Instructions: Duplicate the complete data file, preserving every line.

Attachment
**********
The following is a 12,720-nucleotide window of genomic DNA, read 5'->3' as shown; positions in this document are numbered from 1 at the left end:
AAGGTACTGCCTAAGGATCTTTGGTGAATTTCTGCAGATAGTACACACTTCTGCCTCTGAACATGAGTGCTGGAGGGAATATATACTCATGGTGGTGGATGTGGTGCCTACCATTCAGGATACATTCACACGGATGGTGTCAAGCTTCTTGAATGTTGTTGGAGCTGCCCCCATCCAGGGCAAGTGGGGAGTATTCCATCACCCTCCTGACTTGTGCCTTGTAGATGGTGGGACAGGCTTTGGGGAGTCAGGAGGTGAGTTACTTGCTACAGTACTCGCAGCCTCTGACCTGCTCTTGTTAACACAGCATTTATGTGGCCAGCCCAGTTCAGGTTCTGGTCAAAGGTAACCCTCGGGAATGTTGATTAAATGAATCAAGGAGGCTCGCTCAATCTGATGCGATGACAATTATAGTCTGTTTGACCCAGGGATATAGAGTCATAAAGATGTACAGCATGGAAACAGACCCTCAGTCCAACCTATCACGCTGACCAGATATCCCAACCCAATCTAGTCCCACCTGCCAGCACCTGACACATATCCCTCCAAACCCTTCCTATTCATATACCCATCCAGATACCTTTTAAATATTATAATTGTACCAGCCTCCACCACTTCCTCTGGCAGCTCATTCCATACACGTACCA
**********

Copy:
The following is a 12,720-nucleotide window of genomic DNA, read 5'->3' as shown; positions in this document are numbered from 1 at the left end:
AAGGTACTGCCTAAGGATCTTTGGTGAATTTCTGCAGATAGTACACACTTCTGCCTCTGAACATGAGTGCTGGAGGGAATATATACTCATGGTGGTGGATGTGGTGCCTACCATTCAGGATACATTCACACGGATGGTGTCAAGCTTCTTGAATGTTGTTGGAGCTGCCCCCATCCAGGGCAAGTGGGGAGTATTCCATCACCCTCCTGACTTGTGCCTTGTAGATGGTGGGACAGGCTTTGGGGAGTCAGGAGGTGAGTTACTTGCTACAGTACTCGCAGCCTCTGACCTGCTCTTGTTAACACAGCATTTATGTGGCCAGCCCAGTTCAGGTTCTGGTCAAAGGTAACCCTCGGGAATGTTGATTAAATGAATCAAGGAGGCTCGCTCAATCTGATGCGATGACAATTATAGTCTGTTTGACCCAGGGATATAGAGTCATAAAGATGTACAGCATGGAAACAGACCCTCAGTCCAACCTATCACGCTGACCAGATATCCCAACCCAATCTAGTCCCACCTGCCAGCACCTGACACATATCCCTCCAAACCCTTCCTATTCATATACCCATCCAGATACCTTTTAAATATTATAATTGTACCAGCCTCCACCACTTCCTCTGGCAGCTCATTCCATACACGTACCA